Meanwhile, per-capita revenue from tobacco products is generally increasing. This increase coincides with the 2003 hike in the cigarette tax, which may have prompted some users to switch to tobacco products, which have not been increased since 1994:tobacco-chart-3-tob-per-capWhen all state taxes on products are taken into account, the share of revenue from cigarettes and other tobacco products has declined consistently since 2006. Consumers could be influenced by national trends towards healthy living and tobacco cessation. As stated above, they may also be shifting from cigarettes to non-cigarette tobacco products:tobacco-chart-4-percent-pstStill, there are signs that further revenue reduction will not take place overnight. Although revenue from cigarette and tobacco taxes has declined as a share of overall revenue from all sources, it has gained in total revenue. The gains persist after adjusting for inflation, suggesting some stability in absolute terms.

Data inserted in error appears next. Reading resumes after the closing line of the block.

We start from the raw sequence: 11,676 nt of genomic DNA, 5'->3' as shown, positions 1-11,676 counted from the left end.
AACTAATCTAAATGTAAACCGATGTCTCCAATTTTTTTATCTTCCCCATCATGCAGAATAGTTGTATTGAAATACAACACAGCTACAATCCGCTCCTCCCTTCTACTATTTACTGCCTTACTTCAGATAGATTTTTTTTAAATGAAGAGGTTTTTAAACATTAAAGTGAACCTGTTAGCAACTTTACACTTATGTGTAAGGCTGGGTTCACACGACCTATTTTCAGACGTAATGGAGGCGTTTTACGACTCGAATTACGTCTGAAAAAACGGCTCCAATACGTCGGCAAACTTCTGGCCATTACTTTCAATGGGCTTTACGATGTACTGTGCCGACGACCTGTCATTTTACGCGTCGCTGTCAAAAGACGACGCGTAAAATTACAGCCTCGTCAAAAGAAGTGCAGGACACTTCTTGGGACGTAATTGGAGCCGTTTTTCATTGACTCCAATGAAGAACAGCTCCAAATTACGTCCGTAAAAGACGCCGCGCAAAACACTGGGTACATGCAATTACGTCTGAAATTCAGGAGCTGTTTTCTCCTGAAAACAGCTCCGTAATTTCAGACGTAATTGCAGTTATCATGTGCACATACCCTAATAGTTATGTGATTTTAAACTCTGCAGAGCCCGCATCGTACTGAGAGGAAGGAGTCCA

Recommendations to Consider

As larger numbers of tobacco users make the switch to e-cigarettes, it is reasonable to expect that state revenue from cigarette and tobacco taxes will decline permanently. To address the eventual downturn in cigarette and tobacco tax revenue, policymakers could consider one or more options: